Security Issues and Principles

Just as the increased internetworking among organizations has driven the need for globalization and localization discussed in the previous chapter, the increased internetworking among computer systems has increased the need to take security seriously. One need look only at the Code Red and Nimbda attacks of recent years to understand the havoc wreaked by malicious people and the software they write. And for every public incident, a myriad of internal security breaches are discovered.

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And just as Microsoft has rededicated itself to security by launching its Trustworthy Computing initiative,[1] your organization should also design and implement its applications using secure coding practices. This is the case because even applications written with the Compact Framework are vulnerable to exploitation due both to their portability and to their need to connect with back-end systems to exchange data. To give just one example, Gartner Group estimated that a quarter of a million handheld devices would be left behind or lost at U.S. airports in 2001.

[1] Microsoft put its entire development staff through several months of intensive security training and, as a result, postponed shipping key products including Windows Server 2003 and Yukon (the next release of SQL Server) following a memo by Bill Gates. See the security information on Microsoft's site in the "Related Reading" section at the end of the chapter for more information.

However, before discussing the specifics of securing Compact Framework applications, a brief review of some core security principals or maxims is in order either to refresh your memory or to orient your mind to issues you'll need to face when developing Compact Framework or, indeed, any other kind of software.

  • Apply defense in depth. This principle asserts the often-repeated phrase that security is only as strong as its weakest link. Because most software is designed in layers and applications incorporate encryption, firewalls, Web servers, and more, architects and developers need to take all of these layers into consideration.

  • Reduce the attack surface. This principle is a restatement of the obvious: It's easier to hit a barn than it is a tool shed. By disabling features of software that can be attacked, the size of target area for malicious users is reduced.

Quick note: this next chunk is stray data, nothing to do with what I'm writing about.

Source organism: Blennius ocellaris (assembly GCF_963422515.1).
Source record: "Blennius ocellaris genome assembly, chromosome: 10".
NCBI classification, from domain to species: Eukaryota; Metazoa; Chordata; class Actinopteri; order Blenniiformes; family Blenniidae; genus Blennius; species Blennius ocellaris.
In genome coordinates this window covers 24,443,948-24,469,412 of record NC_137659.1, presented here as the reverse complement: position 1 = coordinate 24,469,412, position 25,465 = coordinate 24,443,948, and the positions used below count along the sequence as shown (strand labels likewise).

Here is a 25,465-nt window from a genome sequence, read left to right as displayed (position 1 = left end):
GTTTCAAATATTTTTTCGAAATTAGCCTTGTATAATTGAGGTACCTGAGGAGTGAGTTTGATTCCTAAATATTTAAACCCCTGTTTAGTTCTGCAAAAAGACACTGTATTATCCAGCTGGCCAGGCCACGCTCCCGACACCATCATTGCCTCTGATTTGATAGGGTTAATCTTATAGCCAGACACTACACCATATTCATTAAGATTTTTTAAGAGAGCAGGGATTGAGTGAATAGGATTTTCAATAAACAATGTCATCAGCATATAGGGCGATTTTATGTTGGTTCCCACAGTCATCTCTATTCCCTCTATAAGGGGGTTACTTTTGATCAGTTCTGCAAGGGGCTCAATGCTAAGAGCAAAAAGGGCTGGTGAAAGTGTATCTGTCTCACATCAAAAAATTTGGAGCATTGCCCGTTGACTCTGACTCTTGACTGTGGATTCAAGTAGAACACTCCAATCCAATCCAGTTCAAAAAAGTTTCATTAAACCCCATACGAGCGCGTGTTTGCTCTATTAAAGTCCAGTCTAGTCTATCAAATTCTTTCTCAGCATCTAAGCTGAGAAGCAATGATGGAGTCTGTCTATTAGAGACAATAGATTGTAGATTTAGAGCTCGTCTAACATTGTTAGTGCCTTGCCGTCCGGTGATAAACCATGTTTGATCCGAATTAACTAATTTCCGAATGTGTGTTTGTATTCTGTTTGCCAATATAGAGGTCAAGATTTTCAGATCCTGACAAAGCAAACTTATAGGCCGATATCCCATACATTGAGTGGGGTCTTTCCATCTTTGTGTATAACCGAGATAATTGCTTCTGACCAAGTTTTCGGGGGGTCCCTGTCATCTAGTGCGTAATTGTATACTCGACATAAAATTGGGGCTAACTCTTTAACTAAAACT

• Don't trust user input. This is perhaps the principle that developers can be most proactive about. As discussed in the sidebar "Beware of SQL Injection Attacks" in Chapter 7, developers must always protect their applications against malicious data introduced through normal user input methods. This can entail both traditional data entry through a forms-based interface and automated data entry through XML Web Services and XML files.

  • Use least privilege. This principle asserts that by restricting the permissions of the identity under which the code is running, you can limit the amount of damage malicious users can do. Although single-user operating systems such as Windows CE, upon which the Compact Framework runs, do not typically support various permission levels, this principle's application in server software such as ASP.NET can go far toward protecting an application.

  • Obscurity is not security. This principle has two primary applications. The first is that simply because an application resource (such as a URL when using SQLCE replication) is not well known or published publicly, this does not mean it is not vulnerable to attack. In the case of Web servers, it has been well documented that even anonymously deployed servers record attempts by hackers to break into the systems within hours. The second is that home-grown attempts at security, for example devising custom encryption algorithms, will not typically be as secure as industry-standard techniques, for example, symmetric encryption algorithms like Triple Data Encryption Standard (Triple-DES).[2]

    [2] Triple-DES is a symmetric encryption algorithm based on the original DES algorithm developed in 1974 and adopted as a standard in 1977. It uses three 64-bit keys (hence the name), rather than one and, therefore, encrypts the data three times.

  • Fail securely. This principle is a reminder that even if an application is designed with the other principles in mind, an application that gives away its own secrets through default error messages and stack dumps renders adherence to the other principles moot. This is true even in simple cases, for example, an application that simply displays "Invalid Credentials" rather than "Invalid Password," which allows hackers to note when they've discovered a valid user account.

Each of these principles could be discussed in much greater depth. For more information on this topic, we recommend Howard and LeBlanc's Writing Secure Code referenced in the "Related Reading" section.

As mentioned in the first principle, security must be applied in depth in order to protect the weakest link. To that end the remainder of this section discusses securing the three principle layers in a Compact Framework application: the device, the application, and the communications layers.